I’m a professional illustrator, I’m from Italy and I work in the UK as a video game artist. I usually just write short stories, nothing too complicated o convoluted. I tend to get bored pretty easily so I’m not exactly the kind of person who can manage to stick to a novel for a decade. (I usually write in Italian so please don’t take my English as an example) So, I recently wrote two short books. The first one is a collection of my grandma’s recipes. I know it’s not something that will change the course of literature, but honestly my initial purpose was purely emotional. I have been told people don’t live forever so I just wanted to gather all her recipes before, well, it was too late, so to speak. Then I realized that maybe a book about the recipes of an elderly Italian woman could have some commercial relevance, at least in Britain. After all the entire kingdom is famous worldwide – as admitted by its own inhabitants - for its not-exactly-top-of-the-range food. Italy on the other hand is famous for the opposite reason so I figured that someone might be interested in it. Anyway, the book is written in a humoristic style, there are a few anecdotes about my grandma’s life and persona (they’re relevant because both vital parts of her cuisine) and as opposed to most cooking books I planned to include a few of my own illustrations rather than the usual photographs of pasta and meatballs.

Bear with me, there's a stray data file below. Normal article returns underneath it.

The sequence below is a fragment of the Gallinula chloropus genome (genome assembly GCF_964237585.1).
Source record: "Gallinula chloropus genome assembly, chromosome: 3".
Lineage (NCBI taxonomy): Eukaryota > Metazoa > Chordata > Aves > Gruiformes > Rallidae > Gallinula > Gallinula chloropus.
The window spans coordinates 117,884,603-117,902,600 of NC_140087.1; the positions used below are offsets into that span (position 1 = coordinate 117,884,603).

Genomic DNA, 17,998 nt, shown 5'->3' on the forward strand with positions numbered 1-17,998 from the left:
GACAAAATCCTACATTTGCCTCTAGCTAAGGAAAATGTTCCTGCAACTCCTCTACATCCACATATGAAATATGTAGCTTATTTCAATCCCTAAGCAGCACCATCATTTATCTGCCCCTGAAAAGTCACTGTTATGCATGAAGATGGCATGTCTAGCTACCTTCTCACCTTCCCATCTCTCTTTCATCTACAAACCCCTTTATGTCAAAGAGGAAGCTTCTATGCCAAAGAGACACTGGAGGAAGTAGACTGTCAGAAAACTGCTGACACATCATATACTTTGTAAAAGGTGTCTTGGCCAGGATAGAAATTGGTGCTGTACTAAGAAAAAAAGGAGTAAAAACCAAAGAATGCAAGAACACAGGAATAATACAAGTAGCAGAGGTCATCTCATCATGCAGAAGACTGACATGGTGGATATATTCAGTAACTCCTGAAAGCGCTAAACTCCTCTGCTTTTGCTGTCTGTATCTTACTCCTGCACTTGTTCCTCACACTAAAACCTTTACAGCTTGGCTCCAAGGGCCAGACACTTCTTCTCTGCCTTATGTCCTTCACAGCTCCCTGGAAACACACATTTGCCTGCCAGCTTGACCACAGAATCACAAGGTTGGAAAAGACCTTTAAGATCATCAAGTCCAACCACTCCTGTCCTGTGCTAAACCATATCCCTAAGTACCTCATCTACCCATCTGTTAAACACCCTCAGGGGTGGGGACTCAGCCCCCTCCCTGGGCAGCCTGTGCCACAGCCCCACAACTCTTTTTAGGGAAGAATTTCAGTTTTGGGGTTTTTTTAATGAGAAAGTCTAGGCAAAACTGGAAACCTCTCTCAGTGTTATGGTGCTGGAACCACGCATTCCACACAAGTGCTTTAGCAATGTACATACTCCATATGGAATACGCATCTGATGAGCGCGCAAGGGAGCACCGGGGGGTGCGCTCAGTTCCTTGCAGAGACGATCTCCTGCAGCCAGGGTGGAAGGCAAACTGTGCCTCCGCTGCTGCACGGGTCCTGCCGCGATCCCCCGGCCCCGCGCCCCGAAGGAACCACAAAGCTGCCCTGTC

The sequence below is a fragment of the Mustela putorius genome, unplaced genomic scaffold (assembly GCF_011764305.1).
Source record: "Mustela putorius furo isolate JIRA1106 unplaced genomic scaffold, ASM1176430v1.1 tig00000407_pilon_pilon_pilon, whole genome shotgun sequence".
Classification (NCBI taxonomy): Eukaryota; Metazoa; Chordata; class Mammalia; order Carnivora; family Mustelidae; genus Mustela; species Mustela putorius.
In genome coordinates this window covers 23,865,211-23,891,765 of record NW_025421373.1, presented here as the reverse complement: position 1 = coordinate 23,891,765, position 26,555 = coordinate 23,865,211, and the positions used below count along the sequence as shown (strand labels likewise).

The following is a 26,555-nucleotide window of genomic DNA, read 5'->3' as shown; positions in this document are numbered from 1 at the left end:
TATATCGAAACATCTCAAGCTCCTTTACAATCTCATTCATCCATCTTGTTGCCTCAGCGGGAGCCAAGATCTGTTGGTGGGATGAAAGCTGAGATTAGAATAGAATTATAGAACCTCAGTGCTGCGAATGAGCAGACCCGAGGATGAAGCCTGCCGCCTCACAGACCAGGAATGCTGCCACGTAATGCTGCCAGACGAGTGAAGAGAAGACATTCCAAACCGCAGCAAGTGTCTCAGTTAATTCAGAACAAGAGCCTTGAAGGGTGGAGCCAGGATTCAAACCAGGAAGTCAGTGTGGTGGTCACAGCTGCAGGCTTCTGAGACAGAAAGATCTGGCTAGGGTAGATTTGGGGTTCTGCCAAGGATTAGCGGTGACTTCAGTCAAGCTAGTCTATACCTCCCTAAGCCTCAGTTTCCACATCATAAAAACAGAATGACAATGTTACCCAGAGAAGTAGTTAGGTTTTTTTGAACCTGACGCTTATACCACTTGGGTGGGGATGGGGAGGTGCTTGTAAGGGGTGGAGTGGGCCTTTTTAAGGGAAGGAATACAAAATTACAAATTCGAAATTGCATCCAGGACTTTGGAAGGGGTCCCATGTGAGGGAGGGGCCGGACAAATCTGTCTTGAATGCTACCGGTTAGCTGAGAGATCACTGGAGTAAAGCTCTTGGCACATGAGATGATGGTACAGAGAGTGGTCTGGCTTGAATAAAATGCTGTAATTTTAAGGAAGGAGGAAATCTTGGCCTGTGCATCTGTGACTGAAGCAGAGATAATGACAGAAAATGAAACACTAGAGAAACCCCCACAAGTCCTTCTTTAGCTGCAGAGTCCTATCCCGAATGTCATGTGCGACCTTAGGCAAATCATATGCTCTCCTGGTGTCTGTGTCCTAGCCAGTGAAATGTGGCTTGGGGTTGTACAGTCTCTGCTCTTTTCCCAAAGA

I'm a children's book editor, so please bear in mind that I'm no expert in food publishing for adults. The things I am thinking now are (and anyone actually in food publishing, feel free to correct me):